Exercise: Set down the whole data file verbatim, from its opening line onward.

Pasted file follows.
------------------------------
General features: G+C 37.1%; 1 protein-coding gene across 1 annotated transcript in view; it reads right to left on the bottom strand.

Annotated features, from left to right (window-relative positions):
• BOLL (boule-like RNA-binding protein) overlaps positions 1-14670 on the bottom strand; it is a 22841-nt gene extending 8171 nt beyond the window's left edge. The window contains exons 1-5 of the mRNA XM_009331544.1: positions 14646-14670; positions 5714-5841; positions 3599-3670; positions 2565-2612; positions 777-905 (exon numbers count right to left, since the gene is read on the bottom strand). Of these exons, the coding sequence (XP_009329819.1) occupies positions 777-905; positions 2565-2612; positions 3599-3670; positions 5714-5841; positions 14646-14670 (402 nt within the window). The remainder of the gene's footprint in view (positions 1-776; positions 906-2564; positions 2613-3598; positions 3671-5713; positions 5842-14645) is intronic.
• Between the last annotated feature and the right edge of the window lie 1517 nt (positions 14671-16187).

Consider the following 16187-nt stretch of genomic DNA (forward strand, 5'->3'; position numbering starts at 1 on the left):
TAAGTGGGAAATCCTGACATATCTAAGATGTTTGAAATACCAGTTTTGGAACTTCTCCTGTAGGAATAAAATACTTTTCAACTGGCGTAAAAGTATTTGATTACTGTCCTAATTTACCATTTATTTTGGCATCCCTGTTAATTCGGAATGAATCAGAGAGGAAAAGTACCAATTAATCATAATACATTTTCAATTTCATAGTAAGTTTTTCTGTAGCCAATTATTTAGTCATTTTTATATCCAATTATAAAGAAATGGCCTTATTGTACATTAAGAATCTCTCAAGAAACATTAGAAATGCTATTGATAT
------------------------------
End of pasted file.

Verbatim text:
General features: G+C 37.1%; 1 protein-coding gene across 1 annotated transcript in view; it reads right to left on the bottom strand.

Annotated features, from left to right (window-relative positions):
• BOLL (boule-like RNA-binding protein) overlaps positions 1-14670 on the bottom strand; it is a 22841-nt gene extending 8171 nt beyond the window's left edge. The window contains exons 1-5 of the mRNA XM_009331544.1: positions 14646-14670; positions 5714-5841; positions 3599-3670; positions 2565-2612; positions 777-905 (exon numbers count right to left, since the gene is read on the bottom strand). Of these exons, the coding sequence (XP_009329819.1) occupies positions 777-905; positions 2565-2612; positions 3599-3670; positions 5714-5841; positions 14646-14670 (402 nt within the window). The remainder of the gene's footprint in view (positions 1-776; positions 906-2564; positions 2613-3598; positions 3671-5713; positions 5842-14645) is intronic.
• Between the last annotated feature and the right edge of the window lie 1517 nt (positions 14671-16187).

Consider the following 16187-nt stretch of genomic DNA (forward strand, 5'->3'; position numbering starts at 1 on the left):
TAAGTGGGAAATCCTGACATATCTAAGATGTTTGAAATACCAGTTTTGGAACTTCTCCTGTAGGAATAAAATACTTTTCAACTGGCGTAAAAGTATTTGATTACTGTCCTAATTTACCATTTATTTTGGCATCCCTGTTAATTCGGAATGAATCAGAGAGGAAAAGTACCAATTAATCATAATACATTTTCAATTTCATAGTAAGTTTTTCTGTAGCCAATTATTTAGTCATTTTTATATCCAATTATAAAGAAATGGCCTTATTGTACATTAAGAATCTCTCAAGAAACATTAGAAATGCTATTGATAT